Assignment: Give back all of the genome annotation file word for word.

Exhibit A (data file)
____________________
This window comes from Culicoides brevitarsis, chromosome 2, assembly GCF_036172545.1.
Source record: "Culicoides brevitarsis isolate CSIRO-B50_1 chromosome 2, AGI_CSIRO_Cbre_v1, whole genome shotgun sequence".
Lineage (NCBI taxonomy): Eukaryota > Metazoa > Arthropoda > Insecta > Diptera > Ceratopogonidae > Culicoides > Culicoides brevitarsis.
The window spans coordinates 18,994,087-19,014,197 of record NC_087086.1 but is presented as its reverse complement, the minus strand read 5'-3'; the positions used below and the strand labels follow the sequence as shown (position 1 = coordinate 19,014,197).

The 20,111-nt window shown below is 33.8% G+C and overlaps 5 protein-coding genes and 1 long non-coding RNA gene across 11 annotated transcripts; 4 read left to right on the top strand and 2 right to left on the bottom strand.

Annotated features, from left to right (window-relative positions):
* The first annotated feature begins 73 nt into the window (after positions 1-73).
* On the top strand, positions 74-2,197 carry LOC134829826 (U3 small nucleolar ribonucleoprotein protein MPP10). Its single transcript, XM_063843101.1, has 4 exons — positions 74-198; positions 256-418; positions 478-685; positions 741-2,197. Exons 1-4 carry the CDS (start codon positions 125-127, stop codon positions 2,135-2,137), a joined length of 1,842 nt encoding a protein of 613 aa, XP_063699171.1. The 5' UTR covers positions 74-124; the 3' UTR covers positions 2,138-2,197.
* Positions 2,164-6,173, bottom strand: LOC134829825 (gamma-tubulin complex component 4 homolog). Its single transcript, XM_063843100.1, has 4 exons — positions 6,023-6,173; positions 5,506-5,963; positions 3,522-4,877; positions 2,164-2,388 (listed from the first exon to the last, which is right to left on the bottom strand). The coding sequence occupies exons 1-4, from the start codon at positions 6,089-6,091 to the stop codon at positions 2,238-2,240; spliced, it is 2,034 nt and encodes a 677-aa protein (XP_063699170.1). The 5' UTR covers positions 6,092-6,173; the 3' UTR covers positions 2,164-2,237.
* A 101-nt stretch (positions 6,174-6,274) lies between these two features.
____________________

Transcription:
This window comes from Culicoides brevitarsis, chromosome 2, assembly GCF_036172545.1.
Source record: "Culicoides brevitarsis isolate CSIRO-B50_1 chromosome 2, AGI_CSIRO_Cbre_v1, whole genome shotgun sequence".
Lineage (NCBI taxonomy): Eukaryota > Metazoa > Arthropoda > Insecta > Diptera > Ceratopogonidae > Culicoides > Culicoides brevitarsis.
The window spans coordinates 18,994,087-19,014,197 of record NC_087086.1 but is presented as its reverse complement, the minus strand read 5'-3'; the positions used below and the strand labels follow the sequence as shown (position 1 = coordinate 19,014,197).

The 20,111-nt window shown below is 33.8% G+C and overlaps 5 protein-coding genes and 1 long non-coding RNA gene across 11 annotated transcripts; 4 read left to right on the top strand and 2 right to left on the bottom strand.

Annotated features, from left to right (window-relative positions):
* The first annotated feature begins 73 nt into the window (after positions 1-73).
* On the top strand, positions 74-2,197 carry LOC134829826 (U3 small nucleolar ribonucleoprotein protein MPP10). Its single transcript, XM_063843101.1, has 4 exons — positions 74-198; positions 256-418; positions 478-685; positions 741-2,197. Exons 1-4 carry the CDS (start codon positions 125-127, stop codon positions 2,135-2,137), a joined length of 1,842 nt encoding a protein of 613 aa, XP_063699171.1. The 5' UTR covers positions 74-124; the 3' UTR covers positions 2,138-2,197.
* Positions 2,164-6,173, bottom strand: LOC134829825 (gamma-tubulin complex component 4 homolog). Its single transcript, XM_063843100.1, has 4 exons — positions 6,023-6,173; positions 5,506-5,963; positions 3,522-4,877; positions 2,164-2,388 (listed from the first exon to the last, which is right to left on the bottom strand). The coding sequence occupies exons 1-4, from the start codon at positions 6,089-6,091 to the stop codon at positions 2,238-2,240; spliced, it is 2,034 nt and encodes a 677-aa protein (XP_063699170.1). The 5' UTR covers positions 6,092-6,173; the 3' UTR covers positions 2,164-2,237.
* A 101-nt stretch (positions 6,174-6,274) lies between these two features.